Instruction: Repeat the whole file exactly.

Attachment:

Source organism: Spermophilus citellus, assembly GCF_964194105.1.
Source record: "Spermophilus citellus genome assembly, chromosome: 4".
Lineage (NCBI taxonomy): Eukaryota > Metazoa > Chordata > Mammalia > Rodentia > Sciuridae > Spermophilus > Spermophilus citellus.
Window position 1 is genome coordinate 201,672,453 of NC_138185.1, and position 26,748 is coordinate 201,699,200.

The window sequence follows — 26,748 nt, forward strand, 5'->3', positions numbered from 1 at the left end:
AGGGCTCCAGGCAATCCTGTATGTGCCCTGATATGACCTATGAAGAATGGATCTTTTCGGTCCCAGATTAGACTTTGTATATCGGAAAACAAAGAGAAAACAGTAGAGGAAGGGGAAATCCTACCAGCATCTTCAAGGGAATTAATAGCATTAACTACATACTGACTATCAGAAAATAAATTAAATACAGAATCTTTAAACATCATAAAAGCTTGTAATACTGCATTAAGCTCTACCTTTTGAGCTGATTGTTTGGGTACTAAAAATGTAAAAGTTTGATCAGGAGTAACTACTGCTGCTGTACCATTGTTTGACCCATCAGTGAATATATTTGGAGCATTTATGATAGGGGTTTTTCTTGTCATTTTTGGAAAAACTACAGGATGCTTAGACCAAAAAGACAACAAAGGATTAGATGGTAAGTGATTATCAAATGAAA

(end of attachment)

Source organism: Spermophilus citellus, assembly GCF_964194105.1.
Source record: "Spermophilus citellus genome assembly, chromosome: 4".
Lineage (NCBI taxonomy): Eukaryota > Metazoa > Chordata > Mammalia > Rodentia > Sciuridae > Spermophilus > Spermophilus citellus.
Window position 1 is genome coordinate 201,672,453 of NC_138185.1, and position 26,748 is coordinate 201,699,200.

The window sequence follows — 26,748 nt, forward strand, 5'->3', positions numbered from 1 at the left end:
AGGGCTCCAGGCAATCCTGTATGTGCCCTGATATGACCTATGAAGAATGGATCTTTTCGGTCCCAGATTAGACTTTGTATATCGGAAAACAAAGAGAAAACAGTAGAGGAAGGGGAAATCCTACCAGCATCTTCAAGGGAATTAATAGCATTAACTACATACTGACTATCAGAAAATAAATTAAATACAGAATCTTTAAACATCATAAAAGCTTGTAATACTGCATTAAGCTCTACCTTTTGAGCTGATTGTTTGGGTACTAAAAATGTAAAAGTTTGATCAGGAGTAACTACTGCTGCTGTACCATTGTTTGACCCATCAGTGAATATATTTGGAGCATTTATGATAGGGGTTTTTCTTGTCATTTTTGGAAAAACTACAGGATGCTTAGACCAAAAAGACAACAAAGGATTAGATGGTAAGTGATTATCAAATGAAA